So by all means, go ahead, fly the Web 2.0 flag. But for me, it’s purely a hyperbolic, marketing-driven catchphrase that generally represents a cheap, greasy clasp for shallow, built-to-flip start-ups with no business-model and no clue to grip onto. And sure if you manage to get Yahoo to bite and give you millions, then all power to you, but you’ll excuse me if I bitch and moan along the way and randomly point out the folly of businesses that don’t provide anything that anyone is willing to pay for. 

Bullshit deserves to be squashed. It’s a smelly job, but somebody’s got to do it. Welcome to my blog.


Filed under: Web 2.0

17 Responses

  1. Welcome to the flogosphere, Phil. Remember you don’t have a subeditor to fix up your peccadilloes on a blog, like confusing you’re with your. 😛

    I have faith that you will see the light eventually Phil. Before too long you’ll be blogging non-stop about tags/OPML/attention/Flickr/GEMAYA/Memeorandum and you’ll redesign ITJ to Frutiger/Georgia, rounded corners and pastel colours.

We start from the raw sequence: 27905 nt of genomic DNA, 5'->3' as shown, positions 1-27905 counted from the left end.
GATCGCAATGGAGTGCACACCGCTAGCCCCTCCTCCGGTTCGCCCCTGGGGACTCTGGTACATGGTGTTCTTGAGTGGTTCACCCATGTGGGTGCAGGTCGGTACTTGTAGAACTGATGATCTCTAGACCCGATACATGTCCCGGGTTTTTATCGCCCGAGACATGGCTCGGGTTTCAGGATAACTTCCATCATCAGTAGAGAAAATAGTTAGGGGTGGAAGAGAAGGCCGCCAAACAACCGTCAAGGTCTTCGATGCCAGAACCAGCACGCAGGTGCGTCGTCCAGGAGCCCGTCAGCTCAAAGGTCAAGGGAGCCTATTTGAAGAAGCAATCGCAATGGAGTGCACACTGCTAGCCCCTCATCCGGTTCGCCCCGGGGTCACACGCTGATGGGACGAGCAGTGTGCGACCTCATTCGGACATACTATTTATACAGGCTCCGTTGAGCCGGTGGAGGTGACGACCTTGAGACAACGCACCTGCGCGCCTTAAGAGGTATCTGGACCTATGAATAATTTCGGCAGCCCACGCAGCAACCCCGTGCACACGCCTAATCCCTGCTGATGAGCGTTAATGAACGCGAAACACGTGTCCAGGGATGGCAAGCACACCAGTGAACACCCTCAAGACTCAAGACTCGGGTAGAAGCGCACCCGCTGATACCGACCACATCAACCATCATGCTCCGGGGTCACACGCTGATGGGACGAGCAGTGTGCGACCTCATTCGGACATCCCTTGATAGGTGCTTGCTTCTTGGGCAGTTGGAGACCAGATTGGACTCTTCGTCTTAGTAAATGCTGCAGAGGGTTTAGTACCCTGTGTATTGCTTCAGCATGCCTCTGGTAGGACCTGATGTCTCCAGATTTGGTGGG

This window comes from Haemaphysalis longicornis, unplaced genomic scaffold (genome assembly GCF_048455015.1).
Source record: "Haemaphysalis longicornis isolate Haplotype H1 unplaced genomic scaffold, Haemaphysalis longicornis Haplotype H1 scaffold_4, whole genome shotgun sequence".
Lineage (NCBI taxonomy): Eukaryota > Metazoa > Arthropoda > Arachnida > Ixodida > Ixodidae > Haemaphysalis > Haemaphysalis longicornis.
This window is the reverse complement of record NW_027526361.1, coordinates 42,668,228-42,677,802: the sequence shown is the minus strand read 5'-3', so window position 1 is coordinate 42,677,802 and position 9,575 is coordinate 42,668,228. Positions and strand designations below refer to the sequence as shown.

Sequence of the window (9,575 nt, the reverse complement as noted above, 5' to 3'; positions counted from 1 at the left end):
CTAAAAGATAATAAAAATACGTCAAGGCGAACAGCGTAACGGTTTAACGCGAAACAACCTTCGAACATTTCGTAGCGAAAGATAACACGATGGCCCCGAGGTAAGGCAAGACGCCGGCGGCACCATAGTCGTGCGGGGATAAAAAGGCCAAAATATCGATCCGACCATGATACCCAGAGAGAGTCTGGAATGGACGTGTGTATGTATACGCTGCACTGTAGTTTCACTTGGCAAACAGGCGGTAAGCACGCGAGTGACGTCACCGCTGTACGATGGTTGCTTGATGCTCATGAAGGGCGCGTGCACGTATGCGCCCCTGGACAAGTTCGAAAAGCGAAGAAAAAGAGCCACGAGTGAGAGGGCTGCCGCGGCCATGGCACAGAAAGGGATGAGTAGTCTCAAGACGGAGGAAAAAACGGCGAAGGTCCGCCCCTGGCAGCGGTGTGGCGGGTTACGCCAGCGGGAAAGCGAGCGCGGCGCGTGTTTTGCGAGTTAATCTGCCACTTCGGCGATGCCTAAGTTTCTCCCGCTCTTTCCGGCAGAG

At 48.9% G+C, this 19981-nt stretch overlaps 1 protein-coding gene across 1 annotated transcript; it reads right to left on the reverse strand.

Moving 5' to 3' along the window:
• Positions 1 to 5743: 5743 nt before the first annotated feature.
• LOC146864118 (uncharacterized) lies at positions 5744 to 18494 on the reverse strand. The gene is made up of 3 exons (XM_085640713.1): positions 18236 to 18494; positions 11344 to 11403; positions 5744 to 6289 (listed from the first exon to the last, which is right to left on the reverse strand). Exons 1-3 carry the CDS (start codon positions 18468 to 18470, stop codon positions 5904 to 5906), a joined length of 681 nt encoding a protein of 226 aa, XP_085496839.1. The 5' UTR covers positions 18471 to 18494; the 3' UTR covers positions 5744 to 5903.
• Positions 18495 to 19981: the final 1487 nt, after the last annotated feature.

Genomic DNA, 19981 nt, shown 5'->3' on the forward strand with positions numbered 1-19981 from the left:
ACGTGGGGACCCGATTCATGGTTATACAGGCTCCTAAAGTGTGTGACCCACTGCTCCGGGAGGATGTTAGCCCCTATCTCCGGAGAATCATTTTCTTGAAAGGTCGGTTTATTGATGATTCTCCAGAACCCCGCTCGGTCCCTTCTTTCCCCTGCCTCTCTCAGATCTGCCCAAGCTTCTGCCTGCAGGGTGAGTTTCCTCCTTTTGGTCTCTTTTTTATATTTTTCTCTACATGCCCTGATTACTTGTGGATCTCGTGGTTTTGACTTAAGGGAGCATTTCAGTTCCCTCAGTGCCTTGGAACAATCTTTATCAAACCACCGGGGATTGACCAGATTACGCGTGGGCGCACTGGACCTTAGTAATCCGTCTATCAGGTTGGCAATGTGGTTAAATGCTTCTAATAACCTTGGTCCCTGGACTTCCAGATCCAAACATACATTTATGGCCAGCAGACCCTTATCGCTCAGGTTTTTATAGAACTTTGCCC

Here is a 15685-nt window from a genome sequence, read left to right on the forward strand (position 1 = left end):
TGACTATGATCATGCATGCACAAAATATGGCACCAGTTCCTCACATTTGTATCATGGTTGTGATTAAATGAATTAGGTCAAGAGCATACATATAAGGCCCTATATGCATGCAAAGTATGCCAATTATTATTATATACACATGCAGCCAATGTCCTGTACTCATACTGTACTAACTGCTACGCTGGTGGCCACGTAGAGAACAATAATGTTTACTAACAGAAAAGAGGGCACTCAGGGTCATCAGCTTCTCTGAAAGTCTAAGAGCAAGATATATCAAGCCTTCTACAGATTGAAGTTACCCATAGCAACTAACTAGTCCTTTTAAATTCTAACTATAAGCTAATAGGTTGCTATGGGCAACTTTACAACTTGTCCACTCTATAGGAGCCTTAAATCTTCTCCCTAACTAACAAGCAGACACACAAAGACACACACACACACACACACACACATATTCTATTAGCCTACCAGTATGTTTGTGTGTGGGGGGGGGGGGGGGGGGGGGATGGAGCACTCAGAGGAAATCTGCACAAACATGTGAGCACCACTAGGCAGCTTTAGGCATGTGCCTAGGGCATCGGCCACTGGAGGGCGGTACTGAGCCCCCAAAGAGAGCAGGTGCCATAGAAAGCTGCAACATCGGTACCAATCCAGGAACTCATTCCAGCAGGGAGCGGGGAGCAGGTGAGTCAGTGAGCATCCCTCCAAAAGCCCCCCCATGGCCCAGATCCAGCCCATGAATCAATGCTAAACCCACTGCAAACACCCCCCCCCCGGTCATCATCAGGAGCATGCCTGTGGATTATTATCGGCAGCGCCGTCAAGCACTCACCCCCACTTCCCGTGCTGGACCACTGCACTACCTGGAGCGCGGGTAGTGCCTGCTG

2. Phil Sim says:

    I always figured my “peccadilloes” were part of the charm of my writing…

    And I wholly intend to blog furiously about all of your little Web 2.0 buzzwords/concepts/startups. I just won’t be doing it over a glass of red cordial/kool-aid.

  3. Mark Jones says:

    Welcome to the free world outside the firewall Phil. We’ve been waiting… 🙂

  4. Phil Sim says:

    Gee, it looks different out here, Mark. Nobody’s making any money.

  5. To date I give this blog a self-referential ego rating of 7.5/10. A bit shy of one or two others out there, but a solid start.

  6. Phil Sim says:

    Dang, Ferguson I was shooting for at least a nine. I will try harder.

  7. Short version: I’m with Phil.